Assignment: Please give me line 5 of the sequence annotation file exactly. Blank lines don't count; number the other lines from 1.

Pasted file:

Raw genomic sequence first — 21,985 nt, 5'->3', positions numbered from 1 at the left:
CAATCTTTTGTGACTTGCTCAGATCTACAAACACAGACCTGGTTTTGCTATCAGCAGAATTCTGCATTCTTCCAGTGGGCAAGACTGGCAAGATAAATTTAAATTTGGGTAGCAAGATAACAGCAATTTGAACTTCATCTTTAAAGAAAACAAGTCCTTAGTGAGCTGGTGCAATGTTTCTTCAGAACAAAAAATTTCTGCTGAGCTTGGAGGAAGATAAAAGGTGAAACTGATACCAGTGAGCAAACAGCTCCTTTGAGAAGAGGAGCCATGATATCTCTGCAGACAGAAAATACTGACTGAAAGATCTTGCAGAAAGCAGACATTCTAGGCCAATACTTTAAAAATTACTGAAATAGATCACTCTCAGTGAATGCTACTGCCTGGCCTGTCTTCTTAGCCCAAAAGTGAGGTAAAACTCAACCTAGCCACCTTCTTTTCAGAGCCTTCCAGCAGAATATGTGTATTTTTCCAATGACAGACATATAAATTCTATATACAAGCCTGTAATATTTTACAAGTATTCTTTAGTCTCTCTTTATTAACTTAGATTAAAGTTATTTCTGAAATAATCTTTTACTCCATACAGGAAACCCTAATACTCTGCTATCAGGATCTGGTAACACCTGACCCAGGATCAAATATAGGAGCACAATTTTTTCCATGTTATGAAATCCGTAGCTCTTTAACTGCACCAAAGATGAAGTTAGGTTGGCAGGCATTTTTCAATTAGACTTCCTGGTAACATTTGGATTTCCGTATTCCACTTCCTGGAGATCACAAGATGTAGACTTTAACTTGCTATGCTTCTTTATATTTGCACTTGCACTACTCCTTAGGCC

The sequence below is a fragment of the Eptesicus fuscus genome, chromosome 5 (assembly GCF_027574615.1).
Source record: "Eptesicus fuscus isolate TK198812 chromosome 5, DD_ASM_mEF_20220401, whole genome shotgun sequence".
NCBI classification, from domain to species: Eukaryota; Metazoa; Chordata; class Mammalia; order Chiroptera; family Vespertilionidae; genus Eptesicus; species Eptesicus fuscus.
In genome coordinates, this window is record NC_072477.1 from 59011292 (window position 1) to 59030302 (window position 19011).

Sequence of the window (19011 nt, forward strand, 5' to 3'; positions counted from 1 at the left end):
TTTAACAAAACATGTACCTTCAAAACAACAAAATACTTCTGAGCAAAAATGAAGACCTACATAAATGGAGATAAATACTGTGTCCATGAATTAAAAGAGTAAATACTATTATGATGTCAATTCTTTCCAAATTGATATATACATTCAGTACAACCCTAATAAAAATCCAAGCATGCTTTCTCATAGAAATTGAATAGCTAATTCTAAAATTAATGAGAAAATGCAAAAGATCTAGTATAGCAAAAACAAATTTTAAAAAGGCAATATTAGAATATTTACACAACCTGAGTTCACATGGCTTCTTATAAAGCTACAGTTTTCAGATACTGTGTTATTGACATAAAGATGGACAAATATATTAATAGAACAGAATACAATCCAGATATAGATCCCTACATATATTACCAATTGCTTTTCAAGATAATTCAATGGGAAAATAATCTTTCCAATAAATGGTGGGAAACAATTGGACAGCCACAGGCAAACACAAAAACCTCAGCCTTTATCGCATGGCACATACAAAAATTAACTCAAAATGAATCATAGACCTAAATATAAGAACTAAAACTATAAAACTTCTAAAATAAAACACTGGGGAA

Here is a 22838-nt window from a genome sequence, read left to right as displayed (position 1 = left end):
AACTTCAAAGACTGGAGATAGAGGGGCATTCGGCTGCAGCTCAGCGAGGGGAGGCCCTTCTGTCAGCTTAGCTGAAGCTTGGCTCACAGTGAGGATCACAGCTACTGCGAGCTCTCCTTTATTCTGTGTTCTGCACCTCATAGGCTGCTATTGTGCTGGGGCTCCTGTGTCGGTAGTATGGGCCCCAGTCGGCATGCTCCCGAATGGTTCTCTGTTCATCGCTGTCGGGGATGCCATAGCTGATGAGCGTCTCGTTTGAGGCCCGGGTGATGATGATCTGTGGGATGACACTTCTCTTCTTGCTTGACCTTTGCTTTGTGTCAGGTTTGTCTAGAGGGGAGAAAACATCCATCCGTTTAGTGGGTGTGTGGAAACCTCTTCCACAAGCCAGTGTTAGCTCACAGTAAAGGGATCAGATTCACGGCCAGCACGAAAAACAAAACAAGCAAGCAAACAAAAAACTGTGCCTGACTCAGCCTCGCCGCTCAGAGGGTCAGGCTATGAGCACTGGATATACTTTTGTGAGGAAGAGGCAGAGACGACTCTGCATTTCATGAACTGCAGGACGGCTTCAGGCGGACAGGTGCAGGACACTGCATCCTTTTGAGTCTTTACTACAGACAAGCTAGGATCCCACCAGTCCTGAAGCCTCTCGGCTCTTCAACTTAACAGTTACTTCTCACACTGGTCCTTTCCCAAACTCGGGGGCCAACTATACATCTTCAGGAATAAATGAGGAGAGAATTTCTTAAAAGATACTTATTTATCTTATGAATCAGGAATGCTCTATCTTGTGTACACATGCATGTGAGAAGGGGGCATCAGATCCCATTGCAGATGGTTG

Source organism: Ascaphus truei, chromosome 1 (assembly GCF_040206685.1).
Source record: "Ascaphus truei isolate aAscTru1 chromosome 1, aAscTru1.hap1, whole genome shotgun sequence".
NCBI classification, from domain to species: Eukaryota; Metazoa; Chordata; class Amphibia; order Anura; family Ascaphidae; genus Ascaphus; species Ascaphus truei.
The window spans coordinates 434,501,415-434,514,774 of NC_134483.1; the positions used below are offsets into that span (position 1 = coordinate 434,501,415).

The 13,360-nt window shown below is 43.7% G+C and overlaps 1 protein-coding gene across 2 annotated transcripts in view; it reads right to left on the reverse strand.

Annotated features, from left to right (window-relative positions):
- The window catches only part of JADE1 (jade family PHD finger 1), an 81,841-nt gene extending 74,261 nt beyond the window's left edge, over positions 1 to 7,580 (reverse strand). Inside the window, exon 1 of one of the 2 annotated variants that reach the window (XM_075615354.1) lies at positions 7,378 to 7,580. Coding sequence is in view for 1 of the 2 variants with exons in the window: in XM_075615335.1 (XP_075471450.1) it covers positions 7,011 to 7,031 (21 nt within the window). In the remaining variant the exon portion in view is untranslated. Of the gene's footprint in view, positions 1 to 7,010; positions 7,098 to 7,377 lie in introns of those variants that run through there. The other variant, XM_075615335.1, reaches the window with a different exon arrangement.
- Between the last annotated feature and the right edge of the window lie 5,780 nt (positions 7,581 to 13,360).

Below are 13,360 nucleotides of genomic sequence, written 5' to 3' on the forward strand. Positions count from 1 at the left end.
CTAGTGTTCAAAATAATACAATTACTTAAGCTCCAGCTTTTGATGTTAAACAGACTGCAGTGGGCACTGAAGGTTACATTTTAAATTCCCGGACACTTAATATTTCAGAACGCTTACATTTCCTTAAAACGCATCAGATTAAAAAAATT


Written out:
NCBI classification, from domain to species: Eukaryota; Metazoa; Chordata; class Mammalia; order Chiroptera; family Vespertilionidae; genus Eptesicus; species Eptesicus fuscus.